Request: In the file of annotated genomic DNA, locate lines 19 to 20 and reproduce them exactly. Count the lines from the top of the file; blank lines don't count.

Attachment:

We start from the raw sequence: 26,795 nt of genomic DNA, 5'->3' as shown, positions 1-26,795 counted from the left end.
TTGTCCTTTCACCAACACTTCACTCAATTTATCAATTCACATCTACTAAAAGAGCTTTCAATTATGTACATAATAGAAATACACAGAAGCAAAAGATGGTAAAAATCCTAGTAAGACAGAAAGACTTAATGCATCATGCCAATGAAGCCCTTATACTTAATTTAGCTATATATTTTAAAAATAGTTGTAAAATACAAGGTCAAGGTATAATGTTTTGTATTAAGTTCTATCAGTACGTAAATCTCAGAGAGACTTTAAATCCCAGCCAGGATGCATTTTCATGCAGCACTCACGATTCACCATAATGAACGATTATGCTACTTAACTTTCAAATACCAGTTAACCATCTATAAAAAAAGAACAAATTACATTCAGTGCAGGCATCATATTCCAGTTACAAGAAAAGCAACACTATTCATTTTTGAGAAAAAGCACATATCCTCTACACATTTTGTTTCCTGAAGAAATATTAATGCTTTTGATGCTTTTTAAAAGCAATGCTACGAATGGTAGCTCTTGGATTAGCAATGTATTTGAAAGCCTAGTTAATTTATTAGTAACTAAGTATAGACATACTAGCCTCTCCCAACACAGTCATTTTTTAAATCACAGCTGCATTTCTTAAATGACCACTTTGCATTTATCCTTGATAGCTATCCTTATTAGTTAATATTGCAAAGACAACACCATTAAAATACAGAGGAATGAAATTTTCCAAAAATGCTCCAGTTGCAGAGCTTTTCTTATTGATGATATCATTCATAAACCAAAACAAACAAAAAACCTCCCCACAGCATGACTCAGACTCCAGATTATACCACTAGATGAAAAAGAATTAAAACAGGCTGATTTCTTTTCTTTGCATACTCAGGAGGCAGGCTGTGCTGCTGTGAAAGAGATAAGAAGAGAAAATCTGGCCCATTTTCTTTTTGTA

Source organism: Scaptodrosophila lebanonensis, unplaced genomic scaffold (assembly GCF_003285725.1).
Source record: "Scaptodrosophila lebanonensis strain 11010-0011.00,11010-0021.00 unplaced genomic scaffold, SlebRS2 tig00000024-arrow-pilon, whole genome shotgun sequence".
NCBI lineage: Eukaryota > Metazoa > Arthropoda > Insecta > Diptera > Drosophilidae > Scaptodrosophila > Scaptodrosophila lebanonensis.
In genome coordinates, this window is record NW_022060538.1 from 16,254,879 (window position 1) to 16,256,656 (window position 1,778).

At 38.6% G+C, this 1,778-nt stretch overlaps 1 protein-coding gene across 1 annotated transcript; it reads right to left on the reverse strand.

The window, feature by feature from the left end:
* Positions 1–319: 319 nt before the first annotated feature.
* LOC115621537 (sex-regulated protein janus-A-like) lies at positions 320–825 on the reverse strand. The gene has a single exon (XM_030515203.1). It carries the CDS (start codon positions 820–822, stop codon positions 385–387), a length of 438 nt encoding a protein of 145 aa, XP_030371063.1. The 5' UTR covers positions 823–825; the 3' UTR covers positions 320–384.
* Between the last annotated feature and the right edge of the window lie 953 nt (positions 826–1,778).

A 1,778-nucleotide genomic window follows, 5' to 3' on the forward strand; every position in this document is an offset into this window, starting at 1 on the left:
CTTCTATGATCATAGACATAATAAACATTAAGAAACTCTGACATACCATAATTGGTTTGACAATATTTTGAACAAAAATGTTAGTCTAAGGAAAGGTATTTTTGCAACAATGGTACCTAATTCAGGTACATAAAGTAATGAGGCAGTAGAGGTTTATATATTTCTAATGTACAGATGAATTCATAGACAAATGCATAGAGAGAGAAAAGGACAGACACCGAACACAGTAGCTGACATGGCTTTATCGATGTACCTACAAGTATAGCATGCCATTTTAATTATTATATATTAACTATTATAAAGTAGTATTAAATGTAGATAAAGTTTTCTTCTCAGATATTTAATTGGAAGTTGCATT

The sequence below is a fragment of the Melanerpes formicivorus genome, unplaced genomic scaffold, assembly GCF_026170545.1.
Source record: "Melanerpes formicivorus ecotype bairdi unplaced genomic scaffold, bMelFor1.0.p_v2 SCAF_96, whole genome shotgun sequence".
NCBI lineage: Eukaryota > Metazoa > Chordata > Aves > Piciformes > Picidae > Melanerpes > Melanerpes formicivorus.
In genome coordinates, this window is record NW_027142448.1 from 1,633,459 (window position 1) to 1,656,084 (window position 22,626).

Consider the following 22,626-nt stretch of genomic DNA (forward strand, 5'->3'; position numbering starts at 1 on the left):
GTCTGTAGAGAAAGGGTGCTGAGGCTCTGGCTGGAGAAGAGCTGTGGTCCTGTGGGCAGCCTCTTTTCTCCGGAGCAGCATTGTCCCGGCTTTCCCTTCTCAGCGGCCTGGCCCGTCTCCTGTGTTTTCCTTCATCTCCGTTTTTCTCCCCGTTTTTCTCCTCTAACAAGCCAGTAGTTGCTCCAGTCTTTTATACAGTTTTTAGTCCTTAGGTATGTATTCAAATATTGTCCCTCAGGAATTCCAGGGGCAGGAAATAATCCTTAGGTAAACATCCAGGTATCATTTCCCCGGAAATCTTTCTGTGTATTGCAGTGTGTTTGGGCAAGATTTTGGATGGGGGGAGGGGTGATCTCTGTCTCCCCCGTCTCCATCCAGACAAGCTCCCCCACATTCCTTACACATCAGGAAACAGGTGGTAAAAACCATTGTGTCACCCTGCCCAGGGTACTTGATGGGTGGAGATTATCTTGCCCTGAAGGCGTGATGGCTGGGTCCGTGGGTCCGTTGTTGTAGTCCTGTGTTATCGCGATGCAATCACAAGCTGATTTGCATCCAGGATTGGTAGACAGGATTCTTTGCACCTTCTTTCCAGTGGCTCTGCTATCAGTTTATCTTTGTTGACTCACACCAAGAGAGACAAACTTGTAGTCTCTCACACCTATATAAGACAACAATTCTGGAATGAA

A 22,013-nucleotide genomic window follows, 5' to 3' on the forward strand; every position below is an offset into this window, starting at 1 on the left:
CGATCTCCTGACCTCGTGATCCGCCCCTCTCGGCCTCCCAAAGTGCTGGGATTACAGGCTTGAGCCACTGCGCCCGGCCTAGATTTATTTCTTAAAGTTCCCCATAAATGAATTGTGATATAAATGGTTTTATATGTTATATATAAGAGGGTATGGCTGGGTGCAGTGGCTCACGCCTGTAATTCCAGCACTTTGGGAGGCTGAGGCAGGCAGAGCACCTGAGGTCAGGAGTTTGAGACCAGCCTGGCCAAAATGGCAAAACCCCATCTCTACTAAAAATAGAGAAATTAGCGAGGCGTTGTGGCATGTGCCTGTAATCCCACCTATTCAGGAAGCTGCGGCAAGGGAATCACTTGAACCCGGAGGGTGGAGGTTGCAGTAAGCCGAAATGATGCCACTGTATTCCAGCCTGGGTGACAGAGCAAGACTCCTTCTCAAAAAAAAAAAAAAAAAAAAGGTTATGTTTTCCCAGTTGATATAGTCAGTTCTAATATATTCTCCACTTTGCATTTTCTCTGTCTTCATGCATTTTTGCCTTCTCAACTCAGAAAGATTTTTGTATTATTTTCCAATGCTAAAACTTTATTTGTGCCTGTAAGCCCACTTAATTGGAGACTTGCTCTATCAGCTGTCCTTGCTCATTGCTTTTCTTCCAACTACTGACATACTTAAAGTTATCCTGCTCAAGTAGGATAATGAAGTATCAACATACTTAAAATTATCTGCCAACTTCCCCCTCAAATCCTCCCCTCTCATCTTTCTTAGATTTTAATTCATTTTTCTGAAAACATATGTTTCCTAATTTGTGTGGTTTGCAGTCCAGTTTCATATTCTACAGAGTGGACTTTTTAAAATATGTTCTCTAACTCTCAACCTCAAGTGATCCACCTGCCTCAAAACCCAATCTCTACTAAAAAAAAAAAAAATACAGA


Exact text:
GTCTGTAGAGAAAGGGTGCTGAGGCTCTGGCTGGAGAAGAGCTGTGGTCCTGTGGGCAGCCTCTTTTCTCCGGAGCAGCATTGTCCCGGCTTTCCCTTCTCAGCGGCCTGGCCCGTCTCCTGTGTTTTCCTTCATCTCCGTTTTTCTCCCCGTTTTTCTCCTCTAACAAGCCAGTAGTTGCTCCAGTCTTTTATACAGTTTTTAGTCCTTAGGTATGTATTCAAATATTGTCCCTCAGGAATTCCAGGGGCAGGAAATAATCCTTAGGTAAACATCCAGGTATCATTTCCCCGGAAATCTTTCTGTGTATTGCAGTGTGTTTGGGCAAGATTTTGGATGGGGGGAGGGGTGATCTCTGTCTCCCCCGTCTCCATCCAGACAAGCTCCCCCACATTCCTTACACATCAGGAAACAGGTGGTAAAAACCATTGTGTCACCCTGCCCAGGGTACTTGATGGGTGGAGATTATCTTGCCCTGAAGGCGTGATGGCTGGGTCCGTGGGTCCGTTGTTGTAGTCCTGTGTTATCGCGATGCAATCACAAGCTGATTTGCATCCAGGATTGGTAGACAGGATTCTTTGCACCTTCTTTCCAGTGGCTCTGCTATCAGTTTATCTTTGTTGACTCACACCAAGAGAGACAAACTTGTAGTCTCTCACACCTATATAAGACAACAATTCTGGAATGAA

A 22,013-nucleotide genomic window follows, 5' to 3' on the forward strand; every position below is an offset into this window, starting at 1 on the left: